In last week’s delegation meeting with Sen. George Gainer and Rep. Brad Drake, held at the Jackson County School Board office ahead of the coming legislative session in Florida, Jackson County teacher Dallas Ellis talked from a three-page set of notes. Most of that material was about the national, state and local teacher shortage, and ways he thinks lawmakers could help reverse the situation.
Raising the salaries of teachers across the board, rather than offering bonuses to a select few, is one way, he said, that the state’s teacher shortage could be addressed. Jackson County is down 11 teachers at this writing, compared to 3.500 statewide, according to his sources.
Ellis learned the day after his presentation that Gov. Ron DeSantis has expressed a desire to potentially do away with the “Best and Brightest” bonus system, which is tied closely to student test scores and schools’ overall “grades”, and replace it with a plan of his own for raises aimed at retaining teachers, instead. Ellis said he was heartened by that news.
Stress and dissatisfaction with pay are the top two reasons existing teachers seriously consider leaving the profession, Ellis had said in his presentation. Florida’s average annual wage for teachers falls $13,562 short of the nation’s average, $11,000 below Georgia’s and $2,642 below Alabama’s, which is at No. 37 in terms of national averages, he said. Before the state’s increased focus on bonuses of all stripes, Florida ranked 28th in terms of average teacher pay. Since then, it has dropped to 46th place, Ellis said, asserting there’s a direct correlation between that ranking and turnover rates. Comparing turnover rates in the three states, he asserts, provides proof of a direct correlation to salary amounts, he maintains. According to him, Georgia has the lowest turnover of the three, with Alabama coming in second, and Florida having the highest.
As for the stress teachers speak of, Ellis said that problem could be addressed by less pressure applied by the state and administrative leaders across the school system regarding test scores. The focus on tests and scores, Ellis said, is a too-narrow measure of a teacher’s merit and fails students as well, because it leaves at risk the well-roundedness of their educational experience. The system as it exists also leaves good teachers out of the running for the bonuses if their school’s overall “grade” does not improve or at least maintain at a certain level for three years running.
Returning to the subject of teacher pay, he says money for across-the-board raises could come from a couple of sources. First, there’s the money currently set aside for a different kind of bonus now in play: Those for rookie sign-ons. At a rough maximum of about $4,000 available for those newcomers who qualify, that set-aside, currently at $284.5 million, should be put into raises, instead, he argues, to help retain longer-term teachers. Bonuses of any kind, he thinks, have the potential to be unfair. Spreading the money equally across the entire teacher population in the state would have meant about $1,576 for each of the state’s 180,442 teachers (that’s his rough count on a number that’s in near-constant flux).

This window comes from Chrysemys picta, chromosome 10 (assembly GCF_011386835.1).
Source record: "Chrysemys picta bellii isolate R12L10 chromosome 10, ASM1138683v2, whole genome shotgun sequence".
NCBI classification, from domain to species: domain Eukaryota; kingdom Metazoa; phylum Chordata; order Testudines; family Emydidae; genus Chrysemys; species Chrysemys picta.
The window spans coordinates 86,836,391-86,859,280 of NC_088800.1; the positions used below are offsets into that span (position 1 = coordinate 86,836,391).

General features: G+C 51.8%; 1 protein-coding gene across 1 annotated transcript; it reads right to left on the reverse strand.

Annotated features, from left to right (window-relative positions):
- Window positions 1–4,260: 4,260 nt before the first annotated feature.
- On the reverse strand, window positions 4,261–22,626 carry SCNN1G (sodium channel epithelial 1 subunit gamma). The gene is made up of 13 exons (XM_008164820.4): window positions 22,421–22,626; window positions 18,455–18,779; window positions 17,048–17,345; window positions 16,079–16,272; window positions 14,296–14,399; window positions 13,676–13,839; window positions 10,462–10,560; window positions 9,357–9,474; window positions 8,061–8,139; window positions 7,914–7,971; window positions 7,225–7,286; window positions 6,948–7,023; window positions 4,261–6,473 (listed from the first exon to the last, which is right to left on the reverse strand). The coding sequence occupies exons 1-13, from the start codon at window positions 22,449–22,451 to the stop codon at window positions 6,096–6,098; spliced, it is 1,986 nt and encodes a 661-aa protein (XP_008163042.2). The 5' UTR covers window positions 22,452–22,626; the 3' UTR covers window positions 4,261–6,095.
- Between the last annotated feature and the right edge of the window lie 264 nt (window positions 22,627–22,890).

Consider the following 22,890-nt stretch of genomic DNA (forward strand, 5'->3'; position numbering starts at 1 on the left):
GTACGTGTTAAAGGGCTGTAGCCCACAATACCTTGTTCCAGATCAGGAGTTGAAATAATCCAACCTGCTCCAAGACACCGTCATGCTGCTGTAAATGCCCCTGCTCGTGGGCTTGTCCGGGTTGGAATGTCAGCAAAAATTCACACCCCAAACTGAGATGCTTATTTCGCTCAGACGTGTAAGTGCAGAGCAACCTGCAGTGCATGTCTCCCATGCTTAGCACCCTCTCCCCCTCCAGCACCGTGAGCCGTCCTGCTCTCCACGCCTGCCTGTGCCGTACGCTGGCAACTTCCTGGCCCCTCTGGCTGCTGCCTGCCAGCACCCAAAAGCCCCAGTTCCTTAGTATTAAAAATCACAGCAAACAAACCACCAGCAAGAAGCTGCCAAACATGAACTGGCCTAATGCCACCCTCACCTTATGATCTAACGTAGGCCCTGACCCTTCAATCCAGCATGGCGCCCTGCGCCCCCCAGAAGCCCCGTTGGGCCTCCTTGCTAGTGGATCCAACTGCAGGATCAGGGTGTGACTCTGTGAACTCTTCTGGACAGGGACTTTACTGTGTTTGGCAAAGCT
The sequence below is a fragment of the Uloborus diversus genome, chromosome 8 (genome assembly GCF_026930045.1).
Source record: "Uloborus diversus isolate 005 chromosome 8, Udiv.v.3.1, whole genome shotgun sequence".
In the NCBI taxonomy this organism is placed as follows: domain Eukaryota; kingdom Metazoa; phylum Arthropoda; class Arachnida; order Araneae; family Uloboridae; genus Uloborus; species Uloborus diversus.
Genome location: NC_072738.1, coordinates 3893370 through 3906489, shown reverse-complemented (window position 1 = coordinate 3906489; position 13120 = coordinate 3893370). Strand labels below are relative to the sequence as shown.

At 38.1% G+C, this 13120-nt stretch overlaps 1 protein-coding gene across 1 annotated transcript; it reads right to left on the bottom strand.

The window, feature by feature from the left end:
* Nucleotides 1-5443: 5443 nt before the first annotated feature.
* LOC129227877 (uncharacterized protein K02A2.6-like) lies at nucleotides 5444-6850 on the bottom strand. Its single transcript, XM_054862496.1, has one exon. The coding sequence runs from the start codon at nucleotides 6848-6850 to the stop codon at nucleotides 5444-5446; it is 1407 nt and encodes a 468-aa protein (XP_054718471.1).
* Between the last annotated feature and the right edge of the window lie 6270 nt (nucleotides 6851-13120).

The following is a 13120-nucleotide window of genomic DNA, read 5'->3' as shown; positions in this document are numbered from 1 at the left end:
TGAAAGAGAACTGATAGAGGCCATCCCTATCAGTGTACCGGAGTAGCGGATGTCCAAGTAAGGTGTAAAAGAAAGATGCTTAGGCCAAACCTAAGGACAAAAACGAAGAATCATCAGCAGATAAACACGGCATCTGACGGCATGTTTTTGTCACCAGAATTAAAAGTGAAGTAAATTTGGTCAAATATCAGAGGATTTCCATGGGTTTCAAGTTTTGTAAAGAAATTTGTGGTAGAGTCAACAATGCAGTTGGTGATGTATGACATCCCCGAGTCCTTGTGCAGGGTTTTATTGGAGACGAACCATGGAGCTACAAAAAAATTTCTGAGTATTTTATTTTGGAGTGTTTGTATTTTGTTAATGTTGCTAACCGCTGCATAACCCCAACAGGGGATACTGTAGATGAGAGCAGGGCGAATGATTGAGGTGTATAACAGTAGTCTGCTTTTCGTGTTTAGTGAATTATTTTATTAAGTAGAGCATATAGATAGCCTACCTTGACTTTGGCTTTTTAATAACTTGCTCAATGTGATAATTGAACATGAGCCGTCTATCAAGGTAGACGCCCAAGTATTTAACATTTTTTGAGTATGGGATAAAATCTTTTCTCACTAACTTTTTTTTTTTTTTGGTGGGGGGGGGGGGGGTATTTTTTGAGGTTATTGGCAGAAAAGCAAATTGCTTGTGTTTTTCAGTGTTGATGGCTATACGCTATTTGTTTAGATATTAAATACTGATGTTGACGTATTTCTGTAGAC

According to him, more than half the teachers in this district work a second job, and many have expressed thoughts of potentially leaving the profession. Ellis said state education sources verify that about 40 percent of Florida teachers do leave the profession within their first five years of service.
And the percentage of lottery funds set aside for the public education trust fund, he said, has shifted from its original 41 percent to its current 26 percent. A shift back toward the original set-aside, he said, could help solve the problem in a big way if some of those extra dollars could then be put toward teacher salaries. According to Ellis, doing so could result in significant increases, enough to put a bite in the turnover rate. He estimates that going back to 41 percent would add an estimated $1 billion back to the fund from which salary dollars could be drawn. If all of it were put into salaries, across the board, Florida teachers would see an increase of more than $5,000 a year.
He also says he thinks Florida should set the minimum salary for teachers, as does Alabama and Georgia, whereas in Florida and some other states, those are set by the local districts. He also wants the state to cut in half the number of service points teacher needs (120) in achieving their periodic requalification requirement and to halve the number of semester hours (from six to three), which they need to acquire in continuing education programs each year.
He also wants the state invoke a continuing contract program that would give teachers at least three years’ job security. Currently they can be dropped without notice and must wait until well after their current school year has ended to find out whether they’ve been retained by their districts. Not having that security can make teachers reluctant to share their ideas for improvement in fear that it could go against the grain of their current administration, and also leaves them less inclined to stay in the profession with that unknown looming each and every year. He wants to see a system implemented that, after a year of satisfactory service, teachers are offered a continuing contract for three more years.